Manchester United are fast earning the reputation of “divers” in the Premier League, and David Moyes has been told by former official Graham Poll he was wrong to side with his players following Wednesday’s 2-1 home defeat to Tottenham.
Three major incidents saw United players hit the deck at Old Trafford, but on all three occasions referee Howard Webb ruled against the home side.
The World Cup official twice waved away penalty appeals for Danny Welbeck and Ashley Young, and he also booked Adnan Januzaj for diving.
Young’s penalty appeal, when Hugo Lloris came rushing from his goal with studs raised, particularly angered Moyes, as reported by Sky Sports:
It was scandalous, a scandal. If you follow through on a player anywhere else on the pitch with your foot high, it would be a sending-off and a red card. You couldn't do that anywhere else.
It's an incredible decision which didn't go our way, in fact probably the one of the worst I think I saw.
All I can tell you is that (Lloris' challenge on Young) is a stonewall penalty kick. If that isn't given a penalty kick, I don't think we will get any more in the league this season.
The incident came late in the game, when United enjoyed their best spell of pressure, trailing 2-1. Moyes undoubtedly had a point that Lloris’ studs were raised, although no actual contact was made.
Former referee Poll sided with the United boss on that decision, writing in his Daily Mail column: “Lloris makes no contact with the ball but brings Young down after he crosses the ball. Technically a penalty. Webb mistake.”
However, it is likely Young—and United—suffered from the fact they have cried wolf too often, not only throughout the season, but in this one game alone.
Earlier, Welbeck had hit the deck in search of a penalty, his appeals rightly waved away by Webb according to Poll:
Danny Welbeck dives to try to win a penalty, although his act of simulation does not compare with Oscar’s at Southampton. The initial view is that Vlad Chiriches makes no contact and a yellow card for Welbeck is appropriate.
But replays show very slight contact and so, according to FIFA guidelines, this falls into the category of exaggeration not simulation and Webb is correct to wave play on.
VERDICT: Webb gets it right
Later, Januzaj fell outside of the area under the attention of Danny Rose, again seemingly lacking any encouragement. Moyes was furious at the consequential booking for simulation, per Sky Sports:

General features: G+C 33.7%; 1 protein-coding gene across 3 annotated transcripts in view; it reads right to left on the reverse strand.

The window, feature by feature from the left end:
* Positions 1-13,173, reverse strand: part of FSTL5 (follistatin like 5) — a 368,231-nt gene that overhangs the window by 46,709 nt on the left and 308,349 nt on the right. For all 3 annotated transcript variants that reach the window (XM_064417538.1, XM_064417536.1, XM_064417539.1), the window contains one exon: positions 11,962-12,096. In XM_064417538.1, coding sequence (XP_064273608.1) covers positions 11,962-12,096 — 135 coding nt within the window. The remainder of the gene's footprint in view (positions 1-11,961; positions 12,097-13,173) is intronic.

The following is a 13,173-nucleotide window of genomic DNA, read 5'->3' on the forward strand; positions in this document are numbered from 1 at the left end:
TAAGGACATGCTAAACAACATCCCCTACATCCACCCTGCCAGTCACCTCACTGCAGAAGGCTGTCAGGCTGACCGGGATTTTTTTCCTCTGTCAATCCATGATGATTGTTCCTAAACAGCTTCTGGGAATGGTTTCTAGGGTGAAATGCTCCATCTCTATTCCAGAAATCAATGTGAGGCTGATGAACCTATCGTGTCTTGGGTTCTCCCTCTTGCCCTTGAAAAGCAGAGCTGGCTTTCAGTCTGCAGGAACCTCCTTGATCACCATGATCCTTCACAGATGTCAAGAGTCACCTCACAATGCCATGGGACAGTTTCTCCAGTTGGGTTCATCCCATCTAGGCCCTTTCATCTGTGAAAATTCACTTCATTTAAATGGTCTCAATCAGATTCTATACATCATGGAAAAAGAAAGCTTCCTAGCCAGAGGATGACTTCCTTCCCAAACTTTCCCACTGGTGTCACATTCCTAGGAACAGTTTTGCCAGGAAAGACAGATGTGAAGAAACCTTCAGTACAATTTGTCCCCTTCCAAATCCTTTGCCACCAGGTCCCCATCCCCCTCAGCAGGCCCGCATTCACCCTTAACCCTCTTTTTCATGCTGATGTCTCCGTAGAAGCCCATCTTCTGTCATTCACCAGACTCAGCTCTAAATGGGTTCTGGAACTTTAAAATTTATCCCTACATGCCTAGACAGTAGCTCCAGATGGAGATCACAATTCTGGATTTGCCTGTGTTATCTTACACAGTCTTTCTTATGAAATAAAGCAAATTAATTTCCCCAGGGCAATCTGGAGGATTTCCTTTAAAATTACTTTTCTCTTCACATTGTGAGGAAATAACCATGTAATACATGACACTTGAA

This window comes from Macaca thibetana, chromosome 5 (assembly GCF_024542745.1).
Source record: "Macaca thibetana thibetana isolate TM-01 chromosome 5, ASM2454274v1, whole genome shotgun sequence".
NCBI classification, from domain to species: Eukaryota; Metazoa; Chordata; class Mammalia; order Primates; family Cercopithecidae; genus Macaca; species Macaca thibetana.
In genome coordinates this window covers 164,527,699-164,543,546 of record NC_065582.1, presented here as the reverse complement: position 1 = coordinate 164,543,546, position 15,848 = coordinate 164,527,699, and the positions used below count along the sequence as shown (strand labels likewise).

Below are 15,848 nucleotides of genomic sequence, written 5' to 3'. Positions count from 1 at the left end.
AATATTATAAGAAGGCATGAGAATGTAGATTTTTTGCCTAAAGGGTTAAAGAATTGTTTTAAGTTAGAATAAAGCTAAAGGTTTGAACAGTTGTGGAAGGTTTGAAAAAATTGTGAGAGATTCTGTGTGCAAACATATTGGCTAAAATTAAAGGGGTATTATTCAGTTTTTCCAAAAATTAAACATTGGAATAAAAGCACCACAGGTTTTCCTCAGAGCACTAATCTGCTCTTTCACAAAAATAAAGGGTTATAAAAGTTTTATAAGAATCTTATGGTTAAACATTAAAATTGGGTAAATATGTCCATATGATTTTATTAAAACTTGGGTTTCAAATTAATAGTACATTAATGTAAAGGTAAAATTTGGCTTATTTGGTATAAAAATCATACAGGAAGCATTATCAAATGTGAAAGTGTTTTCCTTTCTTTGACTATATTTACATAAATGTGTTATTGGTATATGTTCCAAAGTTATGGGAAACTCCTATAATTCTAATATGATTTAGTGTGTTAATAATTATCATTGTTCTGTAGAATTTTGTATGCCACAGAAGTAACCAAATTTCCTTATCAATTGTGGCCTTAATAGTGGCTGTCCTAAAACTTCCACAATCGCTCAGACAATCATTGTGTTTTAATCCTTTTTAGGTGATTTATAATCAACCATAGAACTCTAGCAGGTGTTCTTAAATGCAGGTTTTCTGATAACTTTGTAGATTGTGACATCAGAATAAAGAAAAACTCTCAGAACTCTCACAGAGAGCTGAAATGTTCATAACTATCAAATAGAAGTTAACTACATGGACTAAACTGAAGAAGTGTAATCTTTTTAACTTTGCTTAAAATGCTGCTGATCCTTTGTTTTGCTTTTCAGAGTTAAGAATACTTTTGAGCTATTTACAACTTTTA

"Have you seen that decision?" Moyes asked. "That is a terrible decision. Adnan has got bumped. The boy has tried to edge him off the ball."
Poll’s opinion of the situation was rather different to the United boss, per his Mail column:
Webb cautions United’s Adnan Januzaj for a dive—yet another yellow card for simulation for the young man and further evidence of how this offence is so prevalent in our game.
VERDICT: Webb correct
United, and Moyes in particular, are doing themselves no favours attacking officials when it comes to the subject of diving—something for which they have created more headlines than any other side this season.
Young, Welbeck, Januzaj and even Wayne Rooney have all been guilty of simulation this term, so it is no surprise to see referees taking a sceptical view when actual fouls take place against them.
England forward Young, in particular, has sparked controversy in games against Crystal Palace and Real Sociedad, so his late tumble over Lloris’ raised boot unsurprisingly went unrewarded.
Moyes once gained admiration from rival fans for his no-nonsense attitude towards diving while Everton manager. He publicly condemned Phil Neville for a tumble against Liverpool back in Oct. 2012, as reported by David Anderson of the Mirror, regardless of the fact Moyes had earlier accused Luis Suarez of being the diver.
The Scot began his reign at United in similar fashion, rebuking Young for one of his falls against Palace—per Daniel Taylor of the Guardian, but since then he has defended several incidents despite evidence to the contrary.
United’s current situation is desperate. They need a miracle to defend their title, now 11 points off top spot. Even a Champions League place, at this stage, looks difficult with fourth-placed Liverpool five points ahead.
Poor performances on the pitch are being compounded by shameful acts of gamesmanship, with Moyes currently in control of neither as the champions lose their grip at the top of English football.
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